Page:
1. Darcy, I have had some of the same experiences. and you are correct. It has made me rethink what it means to be "conservative." I still hold to the Bible as the inerrant Word of God. I just choose to study the whole Bible and not land repeatedly on those "pink,homeschool mom" verses! The other day I read a comment from a woman who said that she doesn't read her Bible often but when she does,she always goes back to those familiar verses that have been so poorly presented and have been taught with a paradigm and agenda in mind. She is slowly drowning and doesn't know why and the responses she got were to "keep reading those passages and obey them."

    Your blog is so refreshing....it is hopeful to me,let me just say! {{{{{}}}}}

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  2. Oh, and thanks for passing that grace all around...

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  3. Karen, thank you for your comment! You know, I've decided that I can't classify myself as "conservative Christian" any more. The connotations that go with that label just don't fit me or my family. We're just followers of Christ...liberal to some conservative to others. But I don't think it really matters. :)

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  4. To quote a friend, we are in the "normal middle!"

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  5. Thanks for this! We sat in front of one of those"perfect" families yesterday in church;-). My toddler was, shall we say, "imperfect":-). This was a good reminder of the things that are important in life!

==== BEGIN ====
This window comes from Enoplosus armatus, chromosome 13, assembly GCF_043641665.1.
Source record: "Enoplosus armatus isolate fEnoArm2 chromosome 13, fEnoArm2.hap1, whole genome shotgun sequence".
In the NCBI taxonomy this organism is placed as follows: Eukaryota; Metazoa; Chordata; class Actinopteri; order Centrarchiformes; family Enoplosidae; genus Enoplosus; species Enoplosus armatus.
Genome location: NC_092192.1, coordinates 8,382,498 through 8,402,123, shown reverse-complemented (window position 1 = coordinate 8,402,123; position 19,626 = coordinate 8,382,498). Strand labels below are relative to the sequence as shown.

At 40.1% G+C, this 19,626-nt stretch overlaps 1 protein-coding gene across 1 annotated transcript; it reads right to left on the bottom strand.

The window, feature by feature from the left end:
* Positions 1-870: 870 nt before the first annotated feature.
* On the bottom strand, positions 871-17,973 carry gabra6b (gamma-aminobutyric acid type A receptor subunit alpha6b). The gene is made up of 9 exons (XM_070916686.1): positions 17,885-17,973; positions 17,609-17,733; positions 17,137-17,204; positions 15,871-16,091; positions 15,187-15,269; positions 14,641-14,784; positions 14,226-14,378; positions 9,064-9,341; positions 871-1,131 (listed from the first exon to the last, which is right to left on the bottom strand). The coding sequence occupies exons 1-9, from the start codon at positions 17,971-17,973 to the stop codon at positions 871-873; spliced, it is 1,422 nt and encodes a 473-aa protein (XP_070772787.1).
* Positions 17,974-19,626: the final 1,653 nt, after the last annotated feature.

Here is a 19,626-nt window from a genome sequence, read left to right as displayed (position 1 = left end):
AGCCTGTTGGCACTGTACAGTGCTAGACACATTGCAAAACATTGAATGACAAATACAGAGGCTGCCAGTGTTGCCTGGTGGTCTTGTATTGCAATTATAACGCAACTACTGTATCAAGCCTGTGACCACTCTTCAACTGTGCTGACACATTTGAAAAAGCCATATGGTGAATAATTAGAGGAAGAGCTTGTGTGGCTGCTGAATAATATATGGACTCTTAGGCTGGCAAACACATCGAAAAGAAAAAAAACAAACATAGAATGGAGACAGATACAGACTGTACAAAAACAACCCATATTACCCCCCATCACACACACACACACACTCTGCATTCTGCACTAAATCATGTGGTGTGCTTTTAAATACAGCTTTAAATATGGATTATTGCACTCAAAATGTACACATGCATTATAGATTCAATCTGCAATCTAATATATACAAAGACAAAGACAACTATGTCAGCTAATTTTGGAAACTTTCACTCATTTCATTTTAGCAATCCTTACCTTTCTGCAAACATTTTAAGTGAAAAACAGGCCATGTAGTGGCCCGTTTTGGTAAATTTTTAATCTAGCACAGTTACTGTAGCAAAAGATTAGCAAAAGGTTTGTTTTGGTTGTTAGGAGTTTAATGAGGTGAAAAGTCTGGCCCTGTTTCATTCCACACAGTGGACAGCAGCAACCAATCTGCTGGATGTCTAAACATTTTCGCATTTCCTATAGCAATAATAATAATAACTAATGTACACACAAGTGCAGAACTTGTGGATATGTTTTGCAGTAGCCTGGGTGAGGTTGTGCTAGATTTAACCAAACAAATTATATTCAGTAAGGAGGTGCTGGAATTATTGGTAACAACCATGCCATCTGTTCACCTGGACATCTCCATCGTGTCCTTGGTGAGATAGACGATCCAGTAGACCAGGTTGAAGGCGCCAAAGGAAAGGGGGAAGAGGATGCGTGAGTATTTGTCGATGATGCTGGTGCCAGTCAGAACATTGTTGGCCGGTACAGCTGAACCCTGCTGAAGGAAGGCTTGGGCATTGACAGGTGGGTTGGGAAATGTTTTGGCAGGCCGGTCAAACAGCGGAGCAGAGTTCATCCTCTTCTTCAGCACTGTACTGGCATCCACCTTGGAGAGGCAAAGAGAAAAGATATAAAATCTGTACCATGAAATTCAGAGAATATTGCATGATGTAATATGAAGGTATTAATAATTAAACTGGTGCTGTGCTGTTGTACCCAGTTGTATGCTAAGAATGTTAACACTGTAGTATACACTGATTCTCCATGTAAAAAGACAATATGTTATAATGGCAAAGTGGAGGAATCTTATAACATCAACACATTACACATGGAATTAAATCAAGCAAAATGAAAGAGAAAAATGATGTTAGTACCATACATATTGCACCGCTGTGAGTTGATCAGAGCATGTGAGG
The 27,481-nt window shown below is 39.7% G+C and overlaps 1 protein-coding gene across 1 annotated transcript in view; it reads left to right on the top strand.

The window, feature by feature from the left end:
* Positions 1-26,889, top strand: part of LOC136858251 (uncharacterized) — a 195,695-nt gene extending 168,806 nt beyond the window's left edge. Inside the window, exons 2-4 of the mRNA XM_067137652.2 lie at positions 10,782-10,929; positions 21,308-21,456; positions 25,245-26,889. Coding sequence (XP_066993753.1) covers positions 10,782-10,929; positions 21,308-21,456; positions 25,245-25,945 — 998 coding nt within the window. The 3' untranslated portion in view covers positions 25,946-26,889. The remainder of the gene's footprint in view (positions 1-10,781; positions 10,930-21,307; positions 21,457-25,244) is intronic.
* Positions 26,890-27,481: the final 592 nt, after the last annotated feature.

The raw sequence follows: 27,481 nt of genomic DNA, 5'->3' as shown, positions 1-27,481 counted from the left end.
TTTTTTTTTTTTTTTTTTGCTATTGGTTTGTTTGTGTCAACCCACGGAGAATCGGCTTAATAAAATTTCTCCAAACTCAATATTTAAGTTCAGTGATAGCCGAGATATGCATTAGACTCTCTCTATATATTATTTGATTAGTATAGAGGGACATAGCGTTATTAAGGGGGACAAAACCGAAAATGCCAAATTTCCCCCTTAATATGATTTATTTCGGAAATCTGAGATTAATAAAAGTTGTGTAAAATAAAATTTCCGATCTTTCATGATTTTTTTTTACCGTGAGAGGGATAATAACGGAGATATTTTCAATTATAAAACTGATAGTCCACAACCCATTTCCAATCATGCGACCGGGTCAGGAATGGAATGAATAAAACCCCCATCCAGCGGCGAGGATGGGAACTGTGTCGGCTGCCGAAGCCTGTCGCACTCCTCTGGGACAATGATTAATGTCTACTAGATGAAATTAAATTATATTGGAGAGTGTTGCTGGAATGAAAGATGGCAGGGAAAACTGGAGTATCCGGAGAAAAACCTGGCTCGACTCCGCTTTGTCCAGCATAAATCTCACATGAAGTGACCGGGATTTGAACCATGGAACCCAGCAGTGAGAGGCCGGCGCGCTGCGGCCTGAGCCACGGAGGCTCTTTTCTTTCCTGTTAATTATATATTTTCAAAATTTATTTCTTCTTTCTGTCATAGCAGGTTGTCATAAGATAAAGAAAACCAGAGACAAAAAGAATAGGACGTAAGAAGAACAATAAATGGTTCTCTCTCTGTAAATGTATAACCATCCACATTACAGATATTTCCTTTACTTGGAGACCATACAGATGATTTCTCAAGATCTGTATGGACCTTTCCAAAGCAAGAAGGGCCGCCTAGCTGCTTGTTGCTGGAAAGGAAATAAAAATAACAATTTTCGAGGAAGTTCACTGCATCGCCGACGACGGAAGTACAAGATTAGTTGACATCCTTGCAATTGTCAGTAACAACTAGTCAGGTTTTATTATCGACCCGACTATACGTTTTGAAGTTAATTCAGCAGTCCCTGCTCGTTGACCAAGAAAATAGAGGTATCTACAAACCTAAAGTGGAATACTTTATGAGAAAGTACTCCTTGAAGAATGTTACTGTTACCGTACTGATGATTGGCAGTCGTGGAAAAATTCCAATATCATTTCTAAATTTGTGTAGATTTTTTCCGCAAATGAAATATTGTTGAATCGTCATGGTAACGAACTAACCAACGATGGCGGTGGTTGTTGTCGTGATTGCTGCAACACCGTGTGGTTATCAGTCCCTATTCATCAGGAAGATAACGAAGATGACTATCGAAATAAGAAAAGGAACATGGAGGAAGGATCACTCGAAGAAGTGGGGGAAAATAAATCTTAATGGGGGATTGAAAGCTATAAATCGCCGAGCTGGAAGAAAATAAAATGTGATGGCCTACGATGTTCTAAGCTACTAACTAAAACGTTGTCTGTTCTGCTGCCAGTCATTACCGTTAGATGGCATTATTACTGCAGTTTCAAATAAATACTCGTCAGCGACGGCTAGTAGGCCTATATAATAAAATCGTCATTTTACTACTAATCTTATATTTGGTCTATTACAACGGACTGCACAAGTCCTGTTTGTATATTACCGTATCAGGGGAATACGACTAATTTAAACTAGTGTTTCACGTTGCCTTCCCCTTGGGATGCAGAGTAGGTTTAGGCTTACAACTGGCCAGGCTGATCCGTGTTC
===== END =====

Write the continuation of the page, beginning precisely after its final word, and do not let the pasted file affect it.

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  6. Aw, Darcy, enjoy the love! May it wash all over you and your little family and just drip from all over you out onto a thirsty world. :)

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  7. Darcy,
    I'm SO happy for you. Enjoy God's grace, then perhaps you can really enjoy Him, and your family, and the people around you more than you ever imagined.

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  8. Darcy coming out of legalism is so refreshing, isn't? Everything seems new and good, the stress roles off and you just feel like dancing ALL the time!! I can relate!

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  9. I appreciate this so much. When did perfection become the Christian Standard? There is only one perfect and it isn't me or my kids. Nor those well behaved kids in the front row.

    Found my way here through thatmom.

    Thanks again for sharing your heart and His grace. So refreshing.